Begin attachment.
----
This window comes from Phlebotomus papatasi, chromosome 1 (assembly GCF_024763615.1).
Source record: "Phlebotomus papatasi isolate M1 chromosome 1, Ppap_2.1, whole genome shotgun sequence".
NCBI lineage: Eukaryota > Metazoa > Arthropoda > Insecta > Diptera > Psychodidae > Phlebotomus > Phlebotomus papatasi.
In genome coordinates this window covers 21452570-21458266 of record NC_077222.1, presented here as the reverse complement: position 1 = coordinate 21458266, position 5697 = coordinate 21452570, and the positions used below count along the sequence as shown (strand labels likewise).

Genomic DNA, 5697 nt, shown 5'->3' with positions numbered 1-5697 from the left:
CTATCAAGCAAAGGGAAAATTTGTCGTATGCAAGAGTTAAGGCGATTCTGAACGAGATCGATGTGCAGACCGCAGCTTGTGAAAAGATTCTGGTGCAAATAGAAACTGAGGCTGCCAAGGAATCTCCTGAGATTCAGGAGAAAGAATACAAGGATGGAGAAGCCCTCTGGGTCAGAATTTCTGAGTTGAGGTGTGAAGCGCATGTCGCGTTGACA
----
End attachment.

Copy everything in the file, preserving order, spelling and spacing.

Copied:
This window comes from Phlebotomus papatasi, chromosome 1 (assembly GCF_024763615.1).
Source record: "Phlebotomus papatasi isolate M1 chromosome 1, Ppap_2.1, whole genome shotgun sequence".
NCBI lineage: Eukaryota > Metazoa > Arthropoda > Insecta > Diptera > Psychodidae > Phlebotomus > Phlebotomus papatasi.
In genome coordinates this window covers 21452570-21458266 of record NC_077222.1, presented here as the reverse complement: position 1 = coordinate 21458266, position 5697 = coordinate 21452570, and the positions used below count along the sequence as shown (strand labels likewise).

Genomic DNA, 5697 nt, shown 5'->3' with positions numbered 1-5697 from the left:
CTATCAAGCAAAGGGAAAATTTGTCGTATGCAAGAGTTAAGGCGATTCTGAACGAGATCGATGTGCAGACCGCAGCTTGTGAAAAGATTCTGGTGCAAATAGAAACTGAGGCTGCCAAGGAATCTCCTGAGATTCAGGAGAAAGAATACAAGGATGGAGAAGCCCTCTGGGTCAGAATTTCTGAGTTGAGGTGTGAAGCGCATGTCGCGTTGACA